dark nebula

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Related to Dark nebulae: Emission nebulae, Reflection nebulae

dark nebula

(dark cloud; absorption nebula) A cloud of interstellar gas and dust that is sufficiently dense to obscure partially or completely the light from stars and other objects lying behind it and sufficiently large and suitably located to produce a noticeable effect. These nebulae can be observed as dark extrusions in front of bright (emission or reflection) nebulae or as blank regions or regions with a greatly diminished number of stars in an otherwise bright area of sky. In external galaxies they are often observed against the bright spiral arms, where they appear as dark dust lanes. In our own Galaxy the dark clouds in Taurus are the nearest sites of star formation to the Sun. Although the absorption is caused by cosmic dust, the dark nebulae are composed predominantly of molecular hydrogen. Small dark nebulae, called Bok globules, can sometimes be seen in large numbers superimposed on bright nebulae. Although having no optical features dark nebulae can be studied through their radio and infrared emissions. The Coalsack, Horsehead nebula, and the Great Rift are dark nebulae.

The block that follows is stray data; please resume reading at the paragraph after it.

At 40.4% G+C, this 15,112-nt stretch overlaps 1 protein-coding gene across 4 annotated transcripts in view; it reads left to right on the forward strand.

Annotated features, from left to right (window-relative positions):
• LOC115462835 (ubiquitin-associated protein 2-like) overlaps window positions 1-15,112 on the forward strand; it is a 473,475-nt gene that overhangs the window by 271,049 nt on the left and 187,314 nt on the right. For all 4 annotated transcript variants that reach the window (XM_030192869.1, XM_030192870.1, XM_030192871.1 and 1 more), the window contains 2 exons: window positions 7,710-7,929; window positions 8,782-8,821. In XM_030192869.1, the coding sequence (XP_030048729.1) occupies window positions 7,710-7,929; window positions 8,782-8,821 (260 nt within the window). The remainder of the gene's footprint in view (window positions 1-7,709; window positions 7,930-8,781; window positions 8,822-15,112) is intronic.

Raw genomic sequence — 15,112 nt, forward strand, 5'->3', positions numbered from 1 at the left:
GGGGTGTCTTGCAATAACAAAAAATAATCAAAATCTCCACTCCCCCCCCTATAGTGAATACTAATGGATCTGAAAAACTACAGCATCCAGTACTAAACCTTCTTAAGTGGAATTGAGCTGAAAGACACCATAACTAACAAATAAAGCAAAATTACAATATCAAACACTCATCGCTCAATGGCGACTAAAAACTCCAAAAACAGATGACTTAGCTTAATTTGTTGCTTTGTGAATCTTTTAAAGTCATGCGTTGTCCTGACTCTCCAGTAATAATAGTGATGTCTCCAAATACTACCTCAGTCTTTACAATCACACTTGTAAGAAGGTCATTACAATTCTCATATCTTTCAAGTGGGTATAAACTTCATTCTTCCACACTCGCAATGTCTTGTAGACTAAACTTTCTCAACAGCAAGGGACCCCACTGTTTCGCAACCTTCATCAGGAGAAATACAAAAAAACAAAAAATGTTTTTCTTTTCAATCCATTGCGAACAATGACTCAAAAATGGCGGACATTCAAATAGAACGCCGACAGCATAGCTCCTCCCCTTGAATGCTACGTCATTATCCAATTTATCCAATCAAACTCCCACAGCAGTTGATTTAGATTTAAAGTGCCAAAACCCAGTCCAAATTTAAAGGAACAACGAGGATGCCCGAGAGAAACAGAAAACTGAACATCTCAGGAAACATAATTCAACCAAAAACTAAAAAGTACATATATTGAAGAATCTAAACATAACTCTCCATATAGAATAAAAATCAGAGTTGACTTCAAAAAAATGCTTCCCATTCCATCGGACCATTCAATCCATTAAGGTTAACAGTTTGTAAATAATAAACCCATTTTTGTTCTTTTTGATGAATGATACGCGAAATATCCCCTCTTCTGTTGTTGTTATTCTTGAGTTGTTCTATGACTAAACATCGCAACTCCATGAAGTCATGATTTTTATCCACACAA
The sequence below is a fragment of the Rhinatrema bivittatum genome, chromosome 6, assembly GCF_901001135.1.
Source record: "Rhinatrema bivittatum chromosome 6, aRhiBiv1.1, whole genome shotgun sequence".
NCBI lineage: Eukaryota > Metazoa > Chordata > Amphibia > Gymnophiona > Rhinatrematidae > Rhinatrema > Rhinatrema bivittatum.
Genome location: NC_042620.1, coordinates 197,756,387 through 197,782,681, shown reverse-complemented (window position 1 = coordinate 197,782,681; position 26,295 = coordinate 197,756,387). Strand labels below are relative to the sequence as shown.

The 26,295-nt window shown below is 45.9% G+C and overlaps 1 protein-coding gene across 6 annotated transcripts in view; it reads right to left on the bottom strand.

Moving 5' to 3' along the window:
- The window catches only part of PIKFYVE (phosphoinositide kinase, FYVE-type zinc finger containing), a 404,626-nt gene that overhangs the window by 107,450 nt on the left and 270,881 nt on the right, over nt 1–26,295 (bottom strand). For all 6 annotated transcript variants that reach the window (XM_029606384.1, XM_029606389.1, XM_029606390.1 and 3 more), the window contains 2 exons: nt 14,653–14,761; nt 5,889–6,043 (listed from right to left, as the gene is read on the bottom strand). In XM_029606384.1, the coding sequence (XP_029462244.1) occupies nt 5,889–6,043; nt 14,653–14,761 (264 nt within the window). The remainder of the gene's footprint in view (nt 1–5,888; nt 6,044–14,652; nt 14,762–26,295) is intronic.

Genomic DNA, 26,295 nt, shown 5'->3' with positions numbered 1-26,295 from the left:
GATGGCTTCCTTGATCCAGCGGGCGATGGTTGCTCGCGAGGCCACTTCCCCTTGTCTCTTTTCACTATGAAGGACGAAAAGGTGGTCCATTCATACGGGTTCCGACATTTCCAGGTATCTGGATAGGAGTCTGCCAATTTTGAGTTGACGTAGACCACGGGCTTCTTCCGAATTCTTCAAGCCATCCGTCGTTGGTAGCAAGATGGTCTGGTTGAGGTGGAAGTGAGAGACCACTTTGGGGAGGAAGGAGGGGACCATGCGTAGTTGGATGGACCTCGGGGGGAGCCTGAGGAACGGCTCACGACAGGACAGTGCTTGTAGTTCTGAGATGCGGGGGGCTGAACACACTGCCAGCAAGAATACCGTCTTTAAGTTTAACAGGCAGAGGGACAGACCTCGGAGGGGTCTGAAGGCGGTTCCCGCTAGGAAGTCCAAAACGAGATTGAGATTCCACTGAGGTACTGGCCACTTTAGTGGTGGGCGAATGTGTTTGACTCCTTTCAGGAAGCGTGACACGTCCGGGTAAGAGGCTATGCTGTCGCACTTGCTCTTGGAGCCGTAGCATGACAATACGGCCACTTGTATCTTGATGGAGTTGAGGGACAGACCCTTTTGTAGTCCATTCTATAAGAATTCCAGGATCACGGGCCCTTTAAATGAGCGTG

dark nebula

[¦därk ‚neb·yə·lə]
(astronomy)
A cloud of solid particles which absorbs or scatters away radiation directed toward an observer and becomes apparent when silhouetted against a bright nebula or rich star field. Also known as absorption nebula.
References in periodicals archive ?
Dark nebulae consist of clouds of gas and dust that are not so illuminated, giving the cloud the appearance of a region devoid of stars.
Of course when looking at objects in the Milky Way, these are mostly fairly close, and there are a wide range of objects to be seen with a telescope--planetary nebulae, bright nebulae, dark nebulae and supernova remnants, and here are just a few suggestions of objects to look at in these categories.
The constellation Chamaeleon is also home to a dark nebula which has been listed as Sa 156 in Sandqvist's Catalogue of Dark Nebulae, published in 1977.
More correctly known as vdB 142, after the Dutch astronomer Sidney van den Bergh who catalogued it in 1966, the Elephant Trunk is a mixture of emission, reflection and dark nebulae.
Bernes, the Sweden Astronomer, was consulted in 1971 to determine physical associations between bright and dark nebulae (Sky Catalogue 2000.